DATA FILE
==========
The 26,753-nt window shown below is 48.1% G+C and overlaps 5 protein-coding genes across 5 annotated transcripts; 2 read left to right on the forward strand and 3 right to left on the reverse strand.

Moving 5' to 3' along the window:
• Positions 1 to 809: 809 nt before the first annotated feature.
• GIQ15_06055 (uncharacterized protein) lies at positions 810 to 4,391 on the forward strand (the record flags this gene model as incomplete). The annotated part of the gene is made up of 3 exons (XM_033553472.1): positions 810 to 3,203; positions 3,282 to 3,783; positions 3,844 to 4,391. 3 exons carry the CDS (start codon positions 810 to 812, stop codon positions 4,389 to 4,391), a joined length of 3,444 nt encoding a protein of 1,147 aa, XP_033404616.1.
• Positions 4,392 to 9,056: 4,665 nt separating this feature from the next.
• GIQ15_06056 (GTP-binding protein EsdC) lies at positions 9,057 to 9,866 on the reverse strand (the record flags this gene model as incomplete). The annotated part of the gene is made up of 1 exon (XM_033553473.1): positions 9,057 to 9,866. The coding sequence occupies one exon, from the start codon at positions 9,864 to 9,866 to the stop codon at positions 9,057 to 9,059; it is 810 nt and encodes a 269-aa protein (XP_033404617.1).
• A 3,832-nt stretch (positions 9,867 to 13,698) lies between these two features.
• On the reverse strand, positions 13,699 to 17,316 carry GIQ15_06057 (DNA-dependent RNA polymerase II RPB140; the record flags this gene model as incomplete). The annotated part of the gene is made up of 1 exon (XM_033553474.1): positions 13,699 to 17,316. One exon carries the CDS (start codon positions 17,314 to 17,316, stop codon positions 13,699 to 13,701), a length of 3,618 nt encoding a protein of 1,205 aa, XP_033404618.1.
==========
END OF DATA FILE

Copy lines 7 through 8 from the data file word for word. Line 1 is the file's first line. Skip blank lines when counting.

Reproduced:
• A 3,832-nt stretch (positions 9,867 to 13,698) lies between these two features.
• On the reverse strand, positions 13,699 to 17,316 carry GIQ15_06057 (DNA-dependent RNA polymerase II RPB140; the record flags this gene model as incomplete). The annotated part of the gene is made up of 1 exon (XM_033553474.1): positions 13,699 to 17,316. One exon carries the CDS (start codon positions 17,314 to 17,316, stop codon positions 13,699 to 13,701), a length of 3,618 nt encoding a protein of 1,205 aa, XP_033404618.1.